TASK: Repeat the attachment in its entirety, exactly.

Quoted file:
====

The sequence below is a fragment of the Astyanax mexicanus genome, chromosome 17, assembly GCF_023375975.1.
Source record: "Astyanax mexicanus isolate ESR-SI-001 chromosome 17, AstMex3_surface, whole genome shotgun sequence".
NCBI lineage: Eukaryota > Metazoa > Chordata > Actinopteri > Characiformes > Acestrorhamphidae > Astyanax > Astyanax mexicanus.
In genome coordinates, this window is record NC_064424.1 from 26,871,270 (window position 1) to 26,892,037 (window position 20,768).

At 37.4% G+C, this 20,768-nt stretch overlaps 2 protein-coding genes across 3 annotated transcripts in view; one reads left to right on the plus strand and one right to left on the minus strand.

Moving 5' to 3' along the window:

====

The sequence below is a fragment of the Astyanax mexicanus genome, chromosome 17, assembly GCF_023375975.1.
Source record: "Astyanax mexicanus isolate ESR-SI-001 chromosome 17, AstMex3_surface, whole genome shotgun sequence".
NCBI lineage: Eukaryota > Metazoa > Chordata > Actinopteri > Characiformes > Acestrorhamphidae > Astyanax > Astyanax mexicanus.
In genome coordinates, this window is record NC_064424.1 from 26,871,270 (window position 1) to 26,892,037 (window position 20,768).

At 37.4% G+C, this 20,768-nt stretch overlaps 2 protein-coding genes across 3 annotated transcripts in view; one reads left to right on the plus strand and one right to left on the minus strand.

Moving 5' to 3' along the window: